After obedience gets us into the habit then trust becomes reciprocal.  God counts on us to act out of the freedom in more and more expansive ways.  And after trust courage helps in those moments when we have grown into being agents and not just children.  Like we say in our prayers, "to do work you have given us to do."

Were we without failing the whole world would be "on board."  Because we will fail we should try doubly to follow God's lead and get out of the way.  That's what Sabbath is for.  Sometimes it takes courage to let go, lay down, apologize and let creation takes it's turn.

The pattern of Christ's manifestation is meant for the whole world not just us Gentiles. It yearns to be ordinary. We may just need to let it.

Wednesday, January 10, 2018

Global Manifestation

Three years ago when I was writing about the need for and the effect of sabbath especially as we distinguish it from Sunday I said this:
Before you think I'm screaming conspiracy theories or fashioning tin foil hats know this:  I believe it was and is meant for the whole planet when God commands those words that help to form a nation: "Remember the sabbath day to keep it holy."  I believe that was and is for the whole planet that on the seventh day God rested -- read slept -- and as a creator was silent. 
There is a holiness intended by God in our Sundays, our sabbaths, our silence, and our sleep.  It is a holiness meant for the whole world.
My focus is on the phrase "meant for the whole world."  I'm pretty sure that what we do as a worshipping community, in a county seat town in "Georgia's Lake Country" has greater implications.  But somehow when we seem too easily to slip into busying ourselves with accounting and carrying around bits and pieces of offence and disappointment our world shrinks.

Whenever we get too insular, too self-pitying, too dependent on "the way things always have been" more than anything we are preventing that expansive, creative, spirit-freeing turn God expects us to take.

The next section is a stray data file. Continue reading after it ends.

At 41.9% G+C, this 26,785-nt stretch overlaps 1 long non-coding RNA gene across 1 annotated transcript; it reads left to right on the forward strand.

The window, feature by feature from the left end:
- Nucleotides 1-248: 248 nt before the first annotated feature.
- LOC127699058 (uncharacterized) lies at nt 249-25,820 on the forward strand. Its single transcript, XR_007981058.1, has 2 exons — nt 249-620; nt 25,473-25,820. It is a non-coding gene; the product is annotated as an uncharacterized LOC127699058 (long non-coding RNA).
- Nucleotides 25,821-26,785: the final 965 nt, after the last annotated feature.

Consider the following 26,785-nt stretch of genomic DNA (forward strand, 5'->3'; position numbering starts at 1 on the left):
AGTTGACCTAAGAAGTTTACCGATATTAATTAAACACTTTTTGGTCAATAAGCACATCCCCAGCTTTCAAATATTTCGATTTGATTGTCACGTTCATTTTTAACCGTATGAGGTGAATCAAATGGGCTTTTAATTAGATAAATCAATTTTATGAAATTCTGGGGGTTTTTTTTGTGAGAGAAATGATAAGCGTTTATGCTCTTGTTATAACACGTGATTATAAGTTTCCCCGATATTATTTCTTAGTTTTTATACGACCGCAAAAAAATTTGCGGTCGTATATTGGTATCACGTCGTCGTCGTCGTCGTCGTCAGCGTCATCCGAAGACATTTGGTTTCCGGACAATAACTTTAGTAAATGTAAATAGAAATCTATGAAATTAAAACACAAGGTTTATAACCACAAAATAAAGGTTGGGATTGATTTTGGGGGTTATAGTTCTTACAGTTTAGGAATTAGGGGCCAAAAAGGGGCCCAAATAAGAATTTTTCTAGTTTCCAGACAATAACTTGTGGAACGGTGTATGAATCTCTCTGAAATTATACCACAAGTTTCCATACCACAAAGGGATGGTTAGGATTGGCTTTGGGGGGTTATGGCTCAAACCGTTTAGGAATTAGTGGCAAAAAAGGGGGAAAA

Whenever we constrict our hearts, the ego-impulse to defend and enlarge our impact has to overcompensate and drives us to pile on the bits and pieces to build what is really a substitute for faith and trust and grace.

Remember Pharoah's "high control needs" and his ordering the Israelites to work 7 days a week making bricks thus preventing their sabbath observance?  They wouldn't stand for it and with God's help made their way first to sabbath in a wilderness until they came home to the land God had promised.  

Sadly on the way even they succumbed to the beast of control and melted their "bits and pieces" of gold -- much of which was handed to them by the Egyptians -- into a idol, a false god of self glorification.

If we remember that our creator God slept -- gave up control -- and in so doing made way for the world he had made to become something more in freedom and trust and rest, then even we might better live together in this historic middle Georgia refuge and not just for ourselves.  

We each have our part but each of us has just a part.  It will not do for us just to pile up the bits and pieces, or endlessly to pull our boot straps, there's no sabbath there.